The insurance industry faces several tests over the next year, from blockchain moving beyond proof of concept, to artificial intelligence replacing the back office, to the insurance tech stack finally benefiting from APIs in the same manner as the rest of the financial services sector, QED Partners co-founder Caribou Honig told InsureTech Connect 2017 attendees in Tuesday’s keynote address.
Sporting his signature fedora, Honig told a standing-room only audience in Las Vegas for ITC 2017 that the insurance sector suffers a bit from “banking envy” when it comes to the daily engagement that financial services companies have with customers. And Honig notes that insurers face a “toothbrush and dentist” choice. Do insurers want customers to interact with them on a daily basis, like they do with their toothbrush? That’s what banks have. Or do insurers want to continue to interact with clients much like they do with their dentists —once or twice a year.
“We’ll see if the insurance industry over the next 12 months will try to be more of a toothbrush or provide a better dentist visit,” he said.
ITC2017, presented by Oliver Wyman, was kicked off Tuesday morning with remarks from conference founder, Jay Weintraub, who emphasized the networking aspect of the event for established insurers, startups, and financiers.
Honig, who is phasing out of his role at QED to focus more of his time on insurtech, is ITC 2017’s chairman and noted that more than 3,500 people are attending the event, with 20% from outside the U.S. Every continent is represented at the conference, as are some 48 countries, he added. Next year, Honig revealed, more than 5,000 attendees are expected.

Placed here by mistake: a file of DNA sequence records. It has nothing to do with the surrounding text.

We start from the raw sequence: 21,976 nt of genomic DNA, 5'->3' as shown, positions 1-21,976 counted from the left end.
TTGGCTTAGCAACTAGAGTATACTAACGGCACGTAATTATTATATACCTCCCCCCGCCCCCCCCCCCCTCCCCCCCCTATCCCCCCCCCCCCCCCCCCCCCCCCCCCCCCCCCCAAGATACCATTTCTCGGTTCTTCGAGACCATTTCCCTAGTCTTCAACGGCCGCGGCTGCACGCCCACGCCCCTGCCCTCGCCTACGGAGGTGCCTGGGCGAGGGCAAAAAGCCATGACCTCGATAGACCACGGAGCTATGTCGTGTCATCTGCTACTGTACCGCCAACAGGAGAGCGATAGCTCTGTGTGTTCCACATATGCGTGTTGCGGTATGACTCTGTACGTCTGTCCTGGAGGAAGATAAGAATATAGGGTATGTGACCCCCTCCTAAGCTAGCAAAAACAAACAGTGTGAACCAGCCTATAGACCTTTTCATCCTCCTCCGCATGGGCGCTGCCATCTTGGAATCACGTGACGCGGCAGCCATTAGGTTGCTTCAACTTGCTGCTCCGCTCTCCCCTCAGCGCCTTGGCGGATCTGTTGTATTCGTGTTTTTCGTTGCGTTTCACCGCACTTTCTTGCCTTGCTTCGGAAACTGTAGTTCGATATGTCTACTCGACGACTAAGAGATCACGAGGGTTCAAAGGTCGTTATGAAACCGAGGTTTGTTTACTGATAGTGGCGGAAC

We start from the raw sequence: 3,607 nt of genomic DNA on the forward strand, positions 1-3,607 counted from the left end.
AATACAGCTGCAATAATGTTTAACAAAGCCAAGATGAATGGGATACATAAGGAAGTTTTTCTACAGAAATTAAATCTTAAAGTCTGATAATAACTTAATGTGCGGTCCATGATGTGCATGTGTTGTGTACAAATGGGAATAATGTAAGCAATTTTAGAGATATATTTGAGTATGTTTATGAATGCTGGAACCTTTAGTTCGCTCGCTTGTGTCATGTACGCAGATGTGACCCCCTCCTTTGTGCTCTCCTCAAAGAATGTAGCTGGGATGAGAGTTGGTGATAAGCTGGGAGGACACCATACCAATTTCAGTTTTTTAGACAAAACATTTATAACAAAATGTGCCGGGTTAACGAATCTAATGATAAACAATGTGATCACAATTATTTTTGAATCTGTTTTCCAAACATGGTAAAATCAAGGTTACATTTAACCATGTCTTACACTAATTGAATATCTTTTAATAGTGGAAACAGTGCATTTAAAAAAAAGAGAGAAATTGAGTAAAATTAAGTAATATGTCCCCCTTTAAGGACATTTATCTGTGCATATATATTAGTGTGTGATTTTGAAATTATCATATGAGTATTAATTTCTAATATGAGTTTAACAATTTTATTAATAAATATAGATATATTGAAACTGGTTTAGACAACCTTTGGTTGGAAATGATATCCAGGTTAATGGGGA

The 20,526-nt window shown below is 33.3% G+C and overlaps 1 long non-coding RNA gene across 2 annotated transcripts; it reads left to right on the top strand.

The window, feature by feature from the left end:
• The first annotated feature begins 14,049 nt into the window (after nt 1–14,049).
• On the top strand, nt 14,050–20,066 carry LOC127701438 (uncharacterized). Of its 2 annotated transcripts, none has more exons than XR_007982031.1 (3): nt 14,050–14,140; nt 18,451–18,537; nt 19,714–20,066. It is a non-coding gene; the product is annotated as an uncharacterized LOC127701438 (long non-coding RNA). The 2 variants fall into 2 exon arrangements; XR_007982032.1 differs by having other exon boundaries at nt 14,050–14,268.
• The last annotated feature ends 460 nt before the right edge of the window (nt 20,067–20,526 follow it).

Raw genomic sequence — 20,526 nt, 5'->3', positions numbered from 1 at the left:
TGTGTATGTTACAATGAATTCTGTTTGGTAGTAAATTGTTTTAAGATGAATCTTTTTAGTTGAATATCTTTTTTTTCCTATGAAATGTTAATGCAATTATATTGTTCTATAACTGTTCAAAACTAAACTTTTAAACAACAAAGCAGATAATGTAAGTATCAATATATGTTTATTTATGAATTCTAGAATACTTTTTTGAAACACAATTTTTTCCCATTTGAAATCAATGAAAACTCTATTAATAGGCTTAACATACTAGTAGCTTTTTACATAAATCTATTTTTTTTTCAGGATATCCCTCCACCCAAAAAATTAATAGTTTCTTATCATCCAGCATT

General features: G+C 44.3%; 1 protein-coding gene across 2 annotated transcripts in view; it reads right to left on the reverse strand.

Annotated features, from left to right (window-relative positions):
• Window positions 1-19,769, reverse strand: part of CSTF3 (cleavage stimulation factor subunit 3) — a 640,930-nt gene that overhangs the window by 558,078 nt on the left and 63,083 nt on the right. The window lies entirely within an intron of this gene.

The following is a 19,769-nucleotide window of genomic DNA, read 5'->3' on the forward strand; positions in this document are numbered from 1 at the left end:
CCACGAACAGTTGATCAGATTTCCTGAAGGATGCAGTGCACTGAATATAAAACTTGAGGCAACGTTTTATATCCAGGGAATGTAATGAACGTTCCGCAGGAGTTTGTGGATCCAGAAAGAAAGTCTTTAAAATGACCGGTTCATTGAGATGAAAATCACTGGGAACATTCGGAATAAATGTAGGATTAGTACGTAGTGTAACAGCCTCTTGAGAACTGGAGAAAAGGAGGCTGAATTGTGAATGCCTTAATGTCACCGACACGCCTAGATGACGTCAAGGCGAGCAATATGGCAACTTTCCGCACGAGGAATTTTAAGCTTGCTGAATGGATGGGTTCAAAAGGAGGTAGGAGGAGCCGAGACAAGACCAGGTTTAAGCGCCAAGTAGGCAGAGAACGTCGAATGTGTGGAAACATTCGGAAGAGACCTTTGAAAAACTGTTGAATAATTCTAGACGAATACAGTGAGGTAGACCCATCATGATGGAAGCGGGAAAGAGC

Honig drew a laugh when he told the audience to “give a regulator a hug,” given that regulators from 20 states are attending the conference. He noted the importance of regulators being at the event. “If you don’t listen to them, and they don’t listen to you, innovation isn’t going to happen,” he asserted.
The Cambrian Explosion of the insurance sector ecosystem he projected last year will continue, Honig predicted, and he is heartened by opportunities for insurtechs in the claims part of the business, especially the ones working on customer-facing solutions.
But Honig was more tempered when it comes to the changes AI and blockchain might bring, seeing different impacts on different parts of the business. The real potential for AI and machine learning in his view lies in they might do for the backoffice.
He also noted that the only thing more hyped then AI is blockchain, and that the next 12 months will prove crucial for the latter’s practicality. “Do you need to be a first mover in blockchain, or be a fast follower? This year we’ll see if blockchain will matter or whether it’s ephemeral,” Honig said.
In closing, he used a Netflix credo from 2013, “The goal is to become HBO faster than HBO can become us,” to underscore what he sees as the grand contest between the insurtechs and the insurance incumbents. The open question is if the insurtechs can build the strengths and capabilities that made the incumbents effective in the first place faster than innovation executives at incumbents can refactor their tech stacks to acquire the talents of the startups. In the long run, the winners will need to assimilate both the strengths of an HBO and the capabilities of a Netflix.